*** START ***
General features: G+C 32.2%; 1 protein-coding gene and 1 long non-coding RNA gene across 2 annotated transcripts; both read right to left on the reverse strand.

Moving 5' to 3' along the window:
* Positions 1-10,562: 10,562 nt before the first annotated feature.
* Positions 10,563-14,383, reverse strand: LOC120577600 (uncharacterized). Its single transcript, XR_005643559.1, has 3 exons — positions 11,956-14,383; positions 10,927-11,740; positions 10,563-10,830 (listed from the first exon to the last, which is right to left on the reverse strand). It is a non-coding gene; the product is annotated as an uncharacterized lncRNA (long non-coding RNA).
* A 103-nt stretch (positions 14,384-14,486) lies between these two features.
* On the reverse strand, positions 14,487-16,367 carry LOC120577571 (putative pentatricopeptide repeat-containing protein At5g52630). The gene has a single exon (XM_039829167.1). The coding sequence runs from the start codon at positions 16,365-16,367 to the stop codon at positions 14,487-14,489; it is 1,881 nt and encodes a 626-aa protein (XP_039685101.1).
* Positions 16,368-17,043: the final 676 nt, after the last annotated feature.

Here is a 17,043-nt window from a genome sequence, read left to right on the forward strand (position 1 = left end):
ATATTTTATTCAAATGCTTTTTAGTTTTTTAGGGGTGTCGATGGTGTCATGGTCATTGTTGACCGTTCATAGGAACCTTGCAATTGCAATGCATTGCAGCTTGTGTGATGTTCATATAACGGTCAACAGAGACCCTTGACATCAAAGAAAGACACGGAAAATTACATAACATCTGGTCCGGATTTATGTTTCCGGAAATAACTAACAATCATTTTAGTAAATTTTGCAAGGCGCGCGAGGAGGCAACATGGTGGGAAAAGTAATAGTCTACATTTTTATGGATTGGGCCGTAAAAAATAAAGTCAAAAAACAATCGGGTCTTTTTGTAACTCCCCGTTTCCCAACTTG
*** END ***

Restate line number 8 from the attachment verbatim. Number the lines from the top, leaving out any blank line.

Here is a 17,043-nt window from a genome sequence, read left to right on the forward strand (position 1 = left end):